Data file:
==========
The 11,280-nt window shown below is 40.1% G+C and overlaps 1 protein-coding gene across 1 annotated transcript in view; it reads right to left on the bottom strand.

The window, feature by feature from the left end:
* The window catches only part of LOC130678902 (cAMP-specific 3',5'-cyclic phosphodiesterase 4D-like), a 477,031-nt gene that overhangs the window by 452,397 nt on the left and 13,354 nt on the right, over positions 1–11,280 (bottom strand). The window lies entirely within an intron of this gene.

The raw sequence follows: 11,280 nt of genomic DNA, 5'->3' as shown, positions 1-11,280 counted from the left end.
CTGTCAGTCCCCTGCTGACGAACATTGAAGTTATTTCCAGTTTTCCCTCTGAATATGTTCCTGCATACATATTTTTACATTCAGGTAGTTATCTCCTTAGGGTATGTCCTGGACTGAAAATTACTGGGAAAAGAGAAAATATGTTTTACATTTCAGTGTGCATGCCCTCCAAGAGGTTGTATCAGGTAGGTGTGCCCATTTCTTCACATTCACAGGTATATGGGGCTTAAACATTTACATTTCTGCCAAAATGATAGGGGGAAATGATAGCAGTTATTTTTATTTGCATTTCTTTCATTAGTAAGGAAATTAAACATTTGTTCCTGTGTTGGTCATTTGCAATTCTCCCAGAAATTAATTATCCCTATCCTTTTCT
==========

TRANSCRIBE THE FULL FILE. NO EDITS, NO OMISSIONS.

The 11,280-nt window shown below is 40.1% G+C and overlaps 1 protein-coding gene across 1 annotated transcript in view; it reads right to left on the bottom strand.

The window, feature by feature from the left end:
* The window catches only part of LOC130678902 (cAMP-specific 3',5'-cyclic phosphodiesterase 4D-like), a 477,031-nt gene that overhangs the window by 452,397 nt on the left and 13,354 nt on the right, over positions 1–11,280 (bottom strand). The window lies entirely within an intron of this gene.

The raw sequence follows: 11,280 nt of genomic DNA, 5'->3' as shown, positions 1-11,280 counted from the left end.
CTGTCAGTCCCCTGCTGACGAACATTGAAGTTATTTCCAGTTTTCCCTCTGAATATGTTCCTGCATACATATTTTTACATTCAGGTAGTTATCTCCTTAGGGTATGTCCTGGACTGAAAATTACTGGGAAAAGAGAAAATATGTTTTACATTTCAGTGTGCATGCCCTCCAAGAGGTTGTATCAGGTAGGTGTGCCCATTTCTTCACATTCACAGGTATATGGGGCTTAAACATTTACATTTCTGCCAAAATGATAGGGGGAAATGATAGCAGTTATTTTTATTTGCATTTCTTTCATTAGTAAGGAAATTAAACATTTGTTCCTGTGTTGGTCATTTGCAATTCTCCCAGAAATTAATTATCCCTATCCTTTTCT